For the first time, child care is a priority issue in this election cycle.
This November, Vermonters will choose our state's next Governor and Lt. Governor. Let's Grow Kids asked the candidates for Governor and Lt. Governor the following questions:
Is high-quality, affordable child care an important issue for you?
If so, what would you do, if elected, to address Vermont’s shortage of high-quality, affordable early care and learning opportunities?
Candidates were invited to submit statements of 350 words or less. Their responses are below, arranged alphabetically.
Gubernatorial Candidates | Candidates for Lt. Governor
Sue Minter | Phil Scott
Expanding access to high-quality, affordable child care will be a high priority for me as governor. As the only working mother running for governor, I know the multiple benefits
of early childhood education. Children are better prepared to learn, and parents—especially women— can earn an income. Children who have high-quality early care and education are more likely to finish high school and continue beyond. With 50% of Vermont’s children arriving at kindergarten unready to learn, we must do more to improve education and caregiving for our youngest children—whose brains are already 80% developed by age three. I will work to implement universal pre-K and explore public-private partnerships to make high-quality, affordable early education, and parenting support available to Vermont families.
I will work with advocates and providers to improve quality child care through the STARS rating system and grow resources to improve access for quality child care services for more Vermont children and families. I will also work with schools to continue to build out Vermont’s universal Pre-K. In addition, I will work to provide access to quality affordable child care to all of our community college students. This will help ensure that our young adults have access to education, our kids have access to care and our businesses have access to workers with 21st century skills. Many young adults cite their children as a motivating factor for pursuing higher education or career training, but the cost and accessibility of child care remains a barrier. Parents are more likely to drop out of college than non-parents, and parents are less likely to complete their programs within six years of enrollment.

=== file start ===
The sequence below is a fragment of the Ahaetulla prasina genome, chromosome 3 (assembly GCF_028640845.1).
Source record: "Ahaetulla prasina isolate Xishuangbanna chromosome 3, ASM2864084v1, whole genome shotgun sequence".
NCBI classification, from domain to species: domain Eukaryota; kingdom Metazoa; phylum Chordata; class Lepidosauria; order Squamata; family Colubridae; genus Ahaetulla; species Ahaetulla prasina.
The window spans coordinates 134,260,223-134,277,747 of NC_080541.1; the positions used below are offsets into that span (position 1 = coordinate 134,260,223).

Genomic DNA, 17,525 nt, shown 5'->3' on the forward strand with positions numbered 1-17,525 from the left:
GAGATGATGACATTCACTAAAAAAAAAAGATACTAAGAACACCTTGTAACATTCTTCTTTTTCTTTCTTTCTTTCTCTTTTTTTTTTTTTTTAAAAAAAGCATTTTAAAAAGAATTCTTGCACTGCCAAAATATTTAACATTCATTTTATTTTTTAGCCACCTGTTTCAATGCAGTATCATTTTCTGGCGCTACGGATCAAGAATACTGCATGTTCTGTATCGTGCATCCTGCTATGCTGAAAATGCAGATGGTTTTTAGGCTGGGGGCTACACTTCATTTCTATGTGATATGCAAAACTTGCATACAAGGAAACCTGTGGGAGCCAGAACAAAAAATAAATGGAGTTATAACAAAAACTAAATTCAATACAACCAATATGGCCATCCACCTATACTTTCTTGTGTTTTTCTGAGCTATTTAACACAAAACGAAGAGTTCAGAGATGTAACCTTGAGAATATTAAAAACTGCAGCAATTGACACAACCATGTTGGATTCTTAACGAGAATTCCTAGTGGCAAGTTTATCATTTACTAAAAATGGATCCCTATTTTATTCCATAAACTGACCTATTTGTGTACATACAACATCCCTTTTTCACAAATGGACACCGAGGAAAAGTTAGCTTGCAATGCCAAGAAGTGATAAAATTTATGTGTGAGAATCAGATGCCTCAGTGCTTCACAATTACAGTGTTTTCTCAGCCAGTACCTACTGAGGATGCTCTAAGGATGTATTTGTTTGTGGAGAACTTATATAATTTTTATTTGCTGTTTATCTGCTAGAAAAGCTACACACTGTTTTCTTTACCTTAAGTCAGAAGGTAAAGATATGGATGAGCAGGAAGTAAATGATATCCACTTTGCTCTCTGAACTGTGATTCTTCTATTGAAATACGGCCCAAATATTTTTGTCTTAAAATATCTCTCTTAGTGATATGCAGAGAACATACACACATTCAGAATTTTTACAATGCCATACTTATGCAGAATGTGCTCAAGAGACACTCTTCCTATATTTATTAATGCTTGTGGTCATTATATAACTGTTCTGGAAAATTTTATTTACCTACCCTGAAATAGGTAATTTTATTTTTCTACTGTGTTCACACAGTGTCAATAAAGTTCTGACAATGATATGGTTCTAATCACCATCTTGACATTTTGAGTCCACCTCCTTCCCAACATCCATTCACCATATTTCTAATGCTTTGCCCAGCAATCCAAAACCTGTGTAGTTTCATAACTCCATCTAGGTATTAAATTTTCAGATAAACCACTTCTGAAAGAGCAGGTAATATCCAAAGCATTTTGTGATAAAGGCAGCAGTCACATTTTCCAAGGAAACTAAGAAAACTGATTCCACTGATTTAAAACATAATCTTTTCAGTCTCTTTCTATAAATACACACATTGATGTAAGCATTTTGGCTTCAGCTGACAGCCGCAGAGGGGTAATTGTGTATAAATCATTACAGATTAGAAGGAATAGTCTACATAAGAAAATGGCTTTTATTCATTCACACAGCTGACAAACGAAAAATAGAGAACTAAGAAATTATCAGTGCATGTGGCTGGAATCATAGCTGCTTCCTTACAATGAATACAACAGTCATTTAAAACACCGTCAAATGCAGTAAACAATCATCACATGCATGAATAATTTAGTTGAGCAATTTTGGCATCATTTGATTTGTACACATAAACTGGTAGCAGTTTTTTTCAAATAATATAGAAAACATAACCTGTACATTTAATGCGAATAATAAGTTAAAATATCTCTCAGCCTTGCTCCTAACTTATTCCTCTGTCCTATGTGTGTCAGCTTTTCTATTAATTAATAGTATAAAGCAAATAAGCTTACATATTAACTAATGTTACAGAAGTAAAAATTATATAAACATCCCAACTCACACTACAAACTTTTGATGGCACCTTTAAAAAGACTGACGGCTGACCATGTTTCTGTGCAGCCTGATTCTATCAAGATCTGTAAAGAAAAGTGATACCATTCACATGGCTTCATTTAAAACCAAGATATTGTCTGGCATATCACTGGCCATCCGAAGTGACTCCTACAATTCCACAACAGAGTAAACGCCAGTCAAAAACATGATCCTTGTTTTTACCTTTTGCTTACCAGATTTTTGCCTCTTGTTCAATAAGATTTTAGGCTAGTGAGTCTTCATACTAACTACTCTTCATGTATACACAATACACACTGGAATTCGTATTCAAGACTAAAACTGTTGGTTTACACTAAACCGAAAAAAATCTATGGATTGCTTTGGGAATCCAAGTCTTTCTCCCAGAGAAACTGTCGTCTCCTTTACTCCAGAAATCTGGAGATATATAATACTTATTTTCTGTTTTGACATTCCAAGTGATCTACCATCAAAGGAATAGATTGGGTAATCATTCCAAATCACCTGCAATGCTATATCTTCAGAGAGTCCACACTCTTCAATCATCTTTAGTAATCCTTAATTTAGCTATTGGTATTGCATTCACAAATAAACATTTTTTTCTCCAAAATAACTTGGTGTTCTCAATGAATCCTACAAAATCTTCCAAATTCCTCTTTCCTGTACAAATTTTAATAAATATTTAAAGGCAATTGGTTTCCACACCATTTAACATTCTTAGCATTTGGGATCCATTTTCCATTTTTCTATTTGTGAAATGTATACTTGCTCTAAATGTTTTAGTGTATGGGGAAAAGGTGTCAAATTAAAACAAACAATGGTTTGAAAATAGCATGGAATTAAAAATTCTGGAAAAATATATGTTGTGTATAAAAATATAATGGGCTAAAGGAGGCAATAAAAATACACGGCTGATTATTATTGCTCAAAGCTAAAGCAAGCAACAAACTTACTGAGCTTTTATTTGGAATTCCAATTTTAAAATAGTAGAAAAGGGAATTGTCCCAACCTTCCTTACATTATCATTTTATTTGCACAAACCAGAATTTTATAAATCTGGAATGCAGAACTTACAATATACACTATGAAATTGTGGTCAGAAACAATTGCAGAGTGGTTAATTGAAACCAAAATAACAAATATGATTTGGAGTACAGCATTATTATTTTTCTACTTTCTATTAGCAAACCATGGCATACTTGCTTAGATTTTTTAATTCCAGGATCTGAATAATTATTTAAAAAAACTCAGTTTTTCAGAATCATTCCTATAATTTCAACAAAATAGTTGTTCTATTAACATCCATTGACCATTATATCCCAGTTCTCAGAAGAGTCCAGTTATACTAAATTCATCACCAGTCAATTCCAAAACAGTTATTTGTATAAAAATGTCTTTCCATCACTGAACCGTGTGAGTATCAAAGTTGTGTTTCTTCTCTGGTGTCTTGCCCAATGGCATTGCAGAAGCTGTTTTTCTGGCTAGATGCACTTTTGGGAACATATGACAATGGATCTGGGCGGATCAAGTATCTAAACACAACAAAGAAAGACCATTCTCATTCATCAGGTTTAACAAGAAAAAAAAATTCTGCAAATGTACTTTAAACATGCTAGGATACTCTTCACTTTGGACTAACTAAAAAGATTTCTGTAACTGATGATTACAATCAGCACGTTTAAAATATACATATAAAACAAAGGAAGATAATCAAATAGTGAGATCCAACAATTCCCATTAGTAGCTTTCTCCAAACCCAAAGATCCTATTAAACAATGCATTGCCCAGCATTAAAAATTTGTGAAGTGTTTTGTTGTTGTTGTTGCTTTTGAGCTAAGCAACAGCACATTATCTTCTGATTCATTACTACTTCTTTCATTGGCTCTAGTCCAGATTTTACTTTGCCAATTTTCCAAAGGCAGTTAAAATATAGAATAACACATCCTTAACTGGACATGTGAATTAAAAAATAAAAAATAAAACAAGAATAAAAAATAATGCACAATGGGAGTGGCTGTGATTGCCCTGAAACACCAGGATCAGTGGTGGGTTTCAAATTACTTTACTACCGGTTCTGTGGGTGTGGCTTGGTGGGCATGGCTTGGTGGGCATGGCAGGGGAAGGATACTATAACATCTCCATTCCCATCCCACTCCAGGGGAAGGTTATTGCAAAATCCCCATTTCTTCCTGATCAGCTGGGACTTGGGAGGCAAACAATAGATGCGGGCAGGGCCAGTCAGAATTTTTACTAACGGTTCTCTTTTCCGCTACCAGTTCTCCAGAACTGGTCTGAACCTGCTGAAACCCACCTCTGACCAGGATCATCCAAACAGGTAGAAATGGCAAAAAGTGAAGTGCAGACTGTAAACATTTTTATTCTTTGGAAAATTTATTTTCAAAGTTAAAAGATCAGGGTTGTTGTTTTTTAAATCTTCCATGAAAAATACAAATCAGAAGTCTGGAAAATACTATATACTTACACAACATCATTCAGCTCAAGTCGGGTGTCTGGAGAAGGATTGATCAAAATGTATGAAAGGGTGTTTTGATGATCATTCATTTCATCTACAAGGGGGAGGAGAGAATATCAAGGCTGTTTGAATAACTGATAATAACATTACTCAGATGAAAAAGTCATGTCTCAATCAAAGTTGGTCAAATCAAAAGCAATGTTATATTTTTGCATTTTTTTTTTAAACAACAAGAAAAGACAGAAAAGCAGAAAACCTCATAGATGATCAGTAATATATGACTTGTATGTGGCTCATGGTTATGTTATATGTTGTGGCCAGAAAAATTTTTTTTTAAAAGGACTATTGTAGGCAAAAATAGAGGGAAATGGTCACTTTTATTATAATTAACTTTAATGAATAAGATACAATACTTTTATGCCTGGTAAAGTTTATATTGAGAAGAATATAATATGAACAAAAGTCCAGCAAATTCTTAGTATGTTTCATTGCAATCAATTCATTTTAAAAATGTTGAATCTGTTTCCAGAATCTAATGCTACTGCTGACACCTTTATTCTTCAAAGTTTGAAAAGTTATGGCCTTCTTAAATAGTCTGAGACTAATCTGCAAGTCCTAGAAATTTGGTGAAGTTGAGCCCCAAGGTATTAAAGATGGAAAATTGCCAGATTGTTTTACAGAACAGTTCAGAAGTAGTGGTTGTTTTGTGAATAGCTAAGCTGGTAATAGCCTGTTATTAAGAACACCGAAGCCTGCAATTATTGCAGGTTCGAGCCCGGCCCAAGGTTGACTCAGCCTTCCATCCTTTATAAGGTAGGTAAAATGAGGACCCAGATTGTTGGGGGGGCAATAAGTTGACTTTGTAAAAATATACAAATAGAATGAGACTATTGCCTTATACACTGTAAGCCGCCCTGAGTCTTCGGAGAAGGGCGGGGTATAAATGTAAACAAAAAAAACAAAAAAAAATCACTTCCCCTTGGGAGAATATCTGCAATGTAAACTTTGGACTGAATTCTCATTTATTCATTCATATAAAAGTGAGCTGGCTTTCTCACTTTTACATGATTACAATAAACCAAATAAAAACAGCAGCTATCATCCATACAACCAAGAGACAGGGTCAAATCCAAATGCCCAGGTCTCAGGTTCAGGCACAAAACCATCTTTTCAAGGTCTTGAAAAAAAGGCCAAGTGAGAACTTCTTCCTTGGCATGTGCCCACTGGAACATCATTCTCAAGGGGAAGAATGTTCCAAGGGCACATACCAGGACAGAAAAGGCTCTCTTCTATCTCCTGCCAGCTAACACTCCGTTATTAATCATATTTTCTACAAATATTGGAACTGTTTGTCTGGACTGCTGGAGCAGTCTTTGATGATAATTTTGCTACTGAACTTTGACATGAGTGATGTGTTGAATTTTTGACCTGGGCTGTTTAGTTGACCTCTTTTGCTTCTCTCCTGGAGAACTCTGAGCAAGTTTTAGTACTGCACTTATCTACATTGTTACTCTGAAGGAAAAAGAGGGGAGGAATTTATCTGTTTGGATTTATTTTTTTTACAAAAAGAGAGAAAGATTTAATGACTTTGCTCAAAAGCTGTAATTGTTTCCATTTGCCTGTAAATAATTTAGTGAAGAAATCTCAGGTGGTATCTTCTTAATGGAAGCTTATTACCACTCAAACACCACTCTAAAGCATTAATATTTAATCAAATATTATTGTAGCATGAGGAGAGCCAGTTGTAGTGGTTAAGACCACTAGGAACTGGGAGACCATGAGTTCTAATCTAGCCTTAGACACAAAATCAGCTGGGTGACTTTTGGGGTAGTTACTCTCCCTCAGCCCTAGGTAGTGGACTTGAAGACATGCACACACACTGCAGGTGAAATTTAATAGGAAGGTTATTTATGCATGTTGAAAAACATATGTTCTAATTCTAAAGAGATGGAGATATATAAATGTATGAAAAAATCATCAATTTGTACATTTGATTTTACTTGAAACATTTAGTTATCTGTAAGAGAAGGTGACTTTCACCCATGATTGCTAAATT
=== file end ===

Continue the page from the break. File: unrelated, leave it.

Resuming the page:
My Vermont Promise program of tuition-free community and technical college for Vermonters, coupled with quality child care, will break down barriers so that parents can get the education and training they need for livable wage jobs while their kids receive quality child care to succeed in school and in life. This will help shrink the opportunity gap, grow the economy, and break the generational cycle of poverty.
High-quality, affordable child care is very important. The most credible
research science available confirms it. With a child’s brain developing rapidly within the first five years, it’s important to make smart investments in early learning opportunities, specifically from birth to three when pre-school programs are not available.
My priorities—to grow the economy and make Vermont more affordable—work hand-in-hand with the initiatives we’ll design for working families and Vermonters with young children.
As governor I will focus on attracting more families to our state. This will improve our economy, wages will rise, and there will be more Vermonters to share the burden of funding essential government services and investments in our future. My goal as governor will also include helping Vermont families keep more of their income and that the cost of doing business in Vermont decreases—this helps all parents and child care providers.
We need to address this problem on multiple fronts. First, we can aggressively market Vermont and provide incentives to young people to move here to work and start a family. One of the best ways to do that is to ensure a robust network of high-quality and affordable child care. The second incentive to attract working families is to expand innovation and choices in education. Young families should look to every region of Vermont as having abundant educational opportunities for their children. Third, I will support the accountable implementation of Vermont’s universal pre-kindergarten law, Act 166, and build upon its likely successes. I think the law approaches the issue of affordable child care the right way by building public/private partnerships to ensure that children have the best possible opportunities and parents have choices. However, many questions have been raised about the equity of the law. I do not think it is enough and I will work with the legislature to craft reasonable and affordable solutions that prioritize early education without raising taxes.